“It was decided not to accompany the simple ministerial action on my part with any ceremony or setting. This secondary aspect of the subject has, regretfully, been the source of considerable contention as to who shall participate in it and who shall not. Inasmuch as I am not interested in the aftermath of any of the frictions or collisions which may have been developed in the long struggle for the ratification of the amendment, I contented myself with the performance in the simplest manner of the duties developed upon me under the law.

“I congratulate the women of the county upon the successful culmination of their efforts which have been sustained in the face of many discouragements and which have now conducted them to the achievement of that great object.

“The day marks the opening of a great and new era in the political life of the nation. I confidently believe that every salutary forward and upward force in our public life will receive fresh vigor and reinforcement from the enfranchisement of the women of the country.

“To the leaders of this great movement. I tender my sincere congratulations. To everyone, from the president, who uttered the call to duty whenever the cause seemed to falter, to the humblest worker of this great reform, the praise not only of this generation, but of posterity will be freely given.”

The proclamation recounts the process by which the new article is of the constitution was presented and ratified, naming the ratifying states and continues:

“Now, therefore, be it known that I, Bainbridge Colby, secretary of state of the United States, by virtue in pursuance of section 205 of the revised statutes of the United States, do hereby certify that the amendment aforesaid has become valid to all intents and purposes as a part of the constitution of the United States.”

President Sends Message.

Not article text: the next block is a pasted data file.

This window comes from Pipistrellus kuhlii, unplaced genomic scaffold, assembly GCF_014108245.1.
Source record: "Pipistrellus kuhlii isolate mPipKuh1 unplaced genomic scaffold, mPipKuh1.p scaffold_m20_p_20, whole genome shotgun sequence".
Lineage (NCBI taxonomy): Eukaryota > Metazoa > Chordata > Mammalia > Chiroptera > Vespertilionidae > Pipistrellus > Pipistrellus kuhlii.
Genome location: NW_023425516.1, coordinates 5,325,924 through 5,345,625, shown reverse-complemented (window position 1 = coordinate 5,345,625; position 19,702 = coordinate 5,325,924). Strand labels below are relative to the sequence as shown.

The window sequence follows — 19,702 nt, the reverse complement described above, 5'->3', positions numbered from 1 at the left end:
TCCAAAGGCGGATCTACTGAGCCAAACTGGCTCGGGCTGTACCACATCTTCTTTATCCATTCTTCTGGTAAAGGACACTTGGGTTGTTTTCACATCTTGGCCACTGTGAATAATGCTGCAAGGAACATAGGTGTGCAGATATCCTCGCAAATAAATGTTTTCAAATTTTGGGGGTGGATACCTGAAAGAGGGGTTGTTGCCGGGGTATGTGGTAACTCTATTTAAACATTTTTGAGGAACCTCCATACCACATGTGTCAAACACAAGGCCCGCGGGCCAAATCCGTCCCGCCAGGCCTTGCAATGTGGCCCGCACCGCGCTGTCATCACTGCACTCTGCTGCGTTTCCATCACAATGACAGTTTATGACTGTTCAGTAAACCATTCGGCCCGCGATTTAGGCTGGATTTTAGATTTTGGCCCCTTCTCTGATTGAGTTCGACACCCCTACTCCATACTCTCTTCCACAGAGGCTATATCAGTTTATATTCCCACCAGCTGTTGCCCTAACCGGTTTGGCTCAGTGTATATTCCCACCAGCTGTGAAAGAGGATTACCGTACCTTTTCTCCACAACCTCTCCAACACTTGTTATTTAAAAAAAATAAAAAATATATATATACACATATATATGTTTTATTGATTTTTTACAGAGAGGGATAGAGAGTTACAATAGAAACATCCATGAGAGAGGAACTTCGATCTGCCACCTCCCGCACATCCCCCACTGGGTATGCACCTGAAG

President Wilson sent to a mass meeting of women held tonight to celebrate the ratification of the nineteenth amendment an expression of his gratification at the enactment of equal suffrage. His message was delivered by Secretary of State Colby, the only male member who appeared before a great crowd of citizens, 90 percent of whom were women.

Mr. Colby said the president had called him a short time after he had signed the proclamation and asked him if he would “take the opportunity that will be afforded you to say that I deem it one of the greatest honors of my life that this great event, so stoutly fought for, for so many years, should have occurred during the period of my administration as president. And please tell my fellow citizens that nothing has given me more pleasure that the privilege of doing what I could to hasten the day when the womanhood of the nation would be recognized on the equal footing it deserves.”

Mr. Colby added that the president would be the last man to seek for his party the credit for the victory. Mr. Colby urged the women of America “not to use their vote in the creeping, crawling partisan spirit.”

Montana Celebrates Saturday.

Helena, Mont., Aug. 26. — Gov. S. V. Stewart has set aside the hour of noon Saturday in Montana for the observance of a celebration on the achievement of unrestricted suffrage for women in the United States. He asks that the people of the state celebrate by the ringing of bells or such other method as may appeal to them.

All Celebrate Saturday.

Chicago. Aug. 26. — Request has been made by Mrs. Carrie Chapman Catt, president of the National American Woman Suffrage association, that every bell and whistle in Chicago be sounded at noon next Saturday in celebration of ratification of the suffrage amendment.

Mrs. Catt has sent similar requests throughout the country.